Banding Manes
Body Clipping
Building Energy
Collection - Event Horse
Dog Beds
Don Blazer Columns
Equine Dental Care
Eleanor Richards
Expectant Mare
Farrier QA
Firearms on Trail
Foot & Mouth
Groundwork - Gentling
Groundwork - Horse
Groundwork - Rider
Hay Fires
Hauling Horses
Horse Flies
Horse Theft
How Horses See
Joint Care
Joint Health
JP Giacomini
Leather Care
Power To Win
Mark Of A Champion
Forest Of No Return
Gotta Have Heart
Saddle Fitting
Self Defense on Trail
Sewing your Own
Show Clothing
Tying Up
Walnut Shavings
Water - Essential
West Nile Virus
What Is A QH?
Winter Horses
Wobbler Syndrone
Worm Facts

Show Horse Promotions
The Show Planner

Mary Murray
Certified Internet Webmaster
i-Net+ Certified
A+ Certified



Banding a horse's mane

Banding a horse's mane is a pretty standard procedure for approved showing and for many open shows. It can make your horse's mane lie flat and close to the neck even on a windy day. When the mane lies close to the neck it gives the illusion of a slimmer neck.

When you are just starting, it is always a good idea to practice banding your horse's mane early in the week prior to your show. This gives you an idea how long it will take and how well your horse will stand for you while you are banding. When you first start it will usually take several times to get the mane looking as good as you would like it to look, but hang in there, it comes with experience.

List of the equipment to have on hand:

Braiding bands, the color depends on preference [white bands on a black mane look good, IF you do an even job of banding] I've never tried black bands on a white mane, tho

Pouch or pocket to hold bands, if possible

Alligator clips

Quick Braid - a mane training spray that offers very good grip and control of the mane

Small fine toothed comb


Step stool (work so that you are level to or slightly above your horse's mane)

1) Spray Quick Braid, spritz a 2" section of mane with the training spray, starting at the bridle path. Next, separate out a inch section of hair. While holding this section, use an alligator clip to hold the mane to the left of you securely out of your way. As you work down the mane, you may need to use an alligator clip on both sides of the mane to keep the hair out of your most current band. The Quick Braid gives you added grip over the hair as well as holding the mane into place when you are finished.

2) Pull the " section thru a band holding the hair as close to the neck as possible, wrap the band around the hair sections several times until tight, twisting the band after each loop keeping the hair in the same hand - this forces the twist to always be on the same side of the hair. Keeping the twist underneath is also supposed to help the mane lie flat.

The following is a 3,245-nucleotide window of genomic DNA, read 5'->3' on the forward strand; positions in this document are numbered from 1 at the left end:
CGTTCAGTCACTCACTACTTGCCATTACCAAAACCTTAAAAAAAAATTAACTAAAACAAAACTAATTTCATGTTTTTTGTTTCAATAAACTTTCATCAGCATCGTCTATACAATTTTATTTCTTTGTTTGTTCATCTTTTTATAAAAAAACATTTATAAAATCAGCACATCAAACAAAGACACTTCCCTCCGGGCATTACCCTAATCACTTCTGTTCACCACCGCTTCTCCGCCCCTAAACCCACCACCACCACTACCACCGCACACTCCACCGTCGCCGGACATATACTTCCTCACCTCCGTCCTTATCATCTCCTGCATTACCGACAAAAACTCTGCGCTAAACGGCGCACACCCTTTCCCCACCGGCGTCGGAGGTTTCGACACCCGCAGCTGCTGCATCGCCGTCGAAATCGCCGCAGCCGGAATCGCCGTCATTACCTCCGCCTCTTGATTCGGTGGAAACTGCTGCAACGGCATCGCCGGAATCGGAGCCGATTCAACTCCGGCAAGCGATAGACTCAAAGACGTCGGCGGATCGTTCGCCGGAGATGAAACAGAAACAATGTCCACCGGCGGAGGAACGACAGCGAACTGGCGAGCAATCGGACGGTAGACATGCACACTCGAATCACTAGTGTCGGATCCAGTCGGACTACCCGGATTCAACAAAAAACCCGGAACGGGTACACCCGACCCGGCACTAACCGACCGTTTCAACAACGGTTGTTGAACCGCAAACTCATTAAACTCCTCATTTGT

3) Go on to the next section of mane and separate out another " section of mane. Repeat the banding procedure, using an alligator clip to keep both sides of the mane out of your way.

4) When you are completely finished, tighten the bands and then trim the excess length off the mane. To tighten a band: from underneath a band, grasp a small section from each side of the band and pull down and outwards staying close to the horse's neck.

5) If you are banding the day prior to your show, use a slinky to keep the mane free of shavings and clean.  This also flattens the mane more and on some horses this looks great and on some it looks bad.  You need to know which is does for your horse.

You can either band the forelock or braid the forelock. Use a quick spritz of Quick Braid before a class to help hold down stray hairs.  I do not leave the forelock banded or braided overnight - if the horse rubs the forelock or it the forelock catches on something, the entire forelock could be pulled out or thinned greatly.

Depending on the thickness of your horse's mane, you may need to make your sections of hair larger or small than ".

Hints: The below tips will help solve a few problems you may encounter.

Trim the mane AFTER banding, because no matter how straight you trim the mane prior to banding you will always find it necessary to trim again AFTER banding.  So why do it twice?  Unless the mane is exceptionally long and you need to get it into a manageable length.

To visually lengthen a short neck, band smaller hair sections than inch. This will give you more bands per mane, creating a visually longer-looking neck. 

If your horse has a long, thin neck, keep your sections at just around inch.

If your horse has a thick, coarse mane, thin it out before banding, and keep your sections at about three-eighths of an inch, so the bands will lie flat.

If your horse has a thin, wispy mane, you'll need sections of about five-eighths of an inch, so it doesn't look as if you only have a few hairs in each.

Some horses may have thin spots in their manes and you will find a combination of the band sections will have to be used - experiment to find out what looks good with your horse and your situation.




2000 - 2010 Show Horse Promotions
All Rights Reserved
Privacy Statement


The Show Horse Promotions web site is an informational web site, this information is subject to change without notice. Any use of, or actions taken based upon any of the information contained on this web site is done entirely at your own risk.

Show Horse Promotions expressly prohibit you from republishing or redistributing this content without first receiving our written consent. By using this site, you agree not to hold us liable for any errors or delays in this content, or for any actions that you take in reliance thereon. This site contains links to other Internet sites. These links are not endorsements by us of any products or services in those sites, and we have not endorsed or approved any information in those sites.